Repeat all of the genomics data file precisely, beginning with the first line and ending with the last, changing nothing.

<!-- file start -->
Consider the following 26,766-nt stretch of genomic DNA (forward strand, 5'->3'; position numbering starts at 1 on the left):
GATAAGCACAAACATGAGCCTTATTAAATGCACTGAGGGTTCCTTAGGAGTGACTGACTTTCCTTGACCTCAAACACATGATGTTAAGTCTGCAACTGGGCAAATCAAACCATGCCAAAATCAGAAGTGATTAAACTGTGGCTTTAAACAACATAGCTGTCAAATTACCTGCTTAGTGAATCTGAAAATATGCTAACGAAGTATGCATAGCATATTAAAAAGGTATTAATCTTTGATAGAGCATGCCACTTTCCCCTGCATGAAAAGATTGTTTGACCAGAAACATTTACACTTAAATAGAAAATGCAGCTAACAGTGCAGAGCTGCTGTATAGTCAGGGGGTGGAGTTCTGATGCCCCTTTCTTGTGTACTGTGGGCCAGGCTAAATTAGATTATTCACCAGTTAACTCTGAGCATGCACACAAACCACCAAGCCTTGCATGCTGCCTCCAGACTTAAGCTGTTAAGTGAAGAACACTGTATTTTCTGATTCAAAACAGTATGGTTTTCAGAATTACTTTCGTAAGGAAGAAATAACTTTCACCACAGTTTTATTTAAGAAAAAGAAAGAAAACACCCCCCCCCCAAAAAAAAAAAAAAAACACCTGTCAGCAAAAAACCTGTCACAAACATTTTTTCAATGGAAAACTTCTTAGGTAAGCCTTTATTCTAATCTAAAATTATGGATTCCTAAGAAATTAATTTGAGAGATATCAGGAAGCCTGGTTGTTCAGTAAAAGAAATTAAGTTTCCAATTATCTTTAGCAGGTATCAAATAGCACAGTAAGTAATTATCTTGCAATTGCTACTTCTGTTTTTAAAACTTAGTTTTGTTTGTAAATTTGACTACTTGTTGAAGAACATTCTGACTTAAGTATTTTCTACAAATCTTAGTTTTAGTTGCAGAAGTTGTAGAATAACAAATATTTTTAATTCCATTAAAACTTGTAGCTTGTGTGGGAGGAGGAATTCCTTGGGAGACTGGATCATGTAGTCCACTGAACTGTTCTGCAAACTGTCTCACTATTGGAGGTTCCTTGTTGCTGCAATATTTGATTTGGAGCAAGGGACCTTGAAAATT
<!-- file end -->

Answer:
Consider the following 26,766-nt stretch of genomic DNA (forward strand, 5'->3'; position numbering starts at 1 on the left):
GATAAGCACAAACATGAGCCTTATTAAATGCACTGAGGGTTCCTTAGGAGTGACTGACTTTCCTTGACCTCAAACACATGATGTTAAGTCTGCAACTGGGCAAATCAAACCATGCCAAAATCAGAAGTGATTAAACTGTGGCTTTAAACAACATAGCTGTCAAATTACCTGCTTAGTGAATCTGAAAATATGCTAACGAAGTATGCATAGCATATTAAAAAGGTATTAATCTTTGATAGAGCATGCCACTTTCCCCTGCATGAAAAGATTGTTTGACCAGAAACATTTACACTTAAATAGAAAATGCAGCTAACAGTGCAGAGCTGCTGTATAGTCAGGGGGTGGAGTTCTGATGCCCCTTTCTTGTGTACTGTGGGCCAGGCTAAATTAGATTATTCACCAGTTAACTCTGAGCATGCACACAAACCACCAAGCCTTGCATGCTGCCTCCAGACTTAAGCTGTTAAGTGAAGAACACTGTATTTTCTGATTCAAAACAGTATGGTTTTCAGAATTACTTTCGTAAGGAAGAAATAACTTTCACCACAGTTTTATTTAAGAAAAAGAAAGAAAACACCCCCCCCCCAAAAAAAAAAAAAAAACACCTGTCAGCAAAAAACCTGTCACAAACATTTTTTCAATGGAAAACTTCTTAGGTAAGCCTTTATTCTAATCTAAAATTATGGATTCCTAAGAAATTAATTTGAGAGATATCAGGAAGCCTGGTTGTTCAGTAAAAGAAATTAAGTTTCCAATTATCTTTAGCAGGTATCAAATAGCACAGTAAGTAATTATCTTGCAATTGCTACTTCTGTTTTTAAAACTTAGTTTTGTTTGTAAATTTGACTACTTGTTGAAGAACATTCTGACTTAAGTATTTTCTACAAATCTTAGTTTTAGTTGCAGAAGTTGTAGAATAACAAATATTTTTAATTCCATTAAAACTTGTAGCTTGTGTGGGAGGAGGAATTCCTTGGGAGACTGGATCATGTAGTCCACTGAACTGTTCTGCAAACTGTCTCACTATTGGAGGTTCCTTGTTGCTGCAATATTTGATTTGGAGCAAGGGACCTTGAAAATT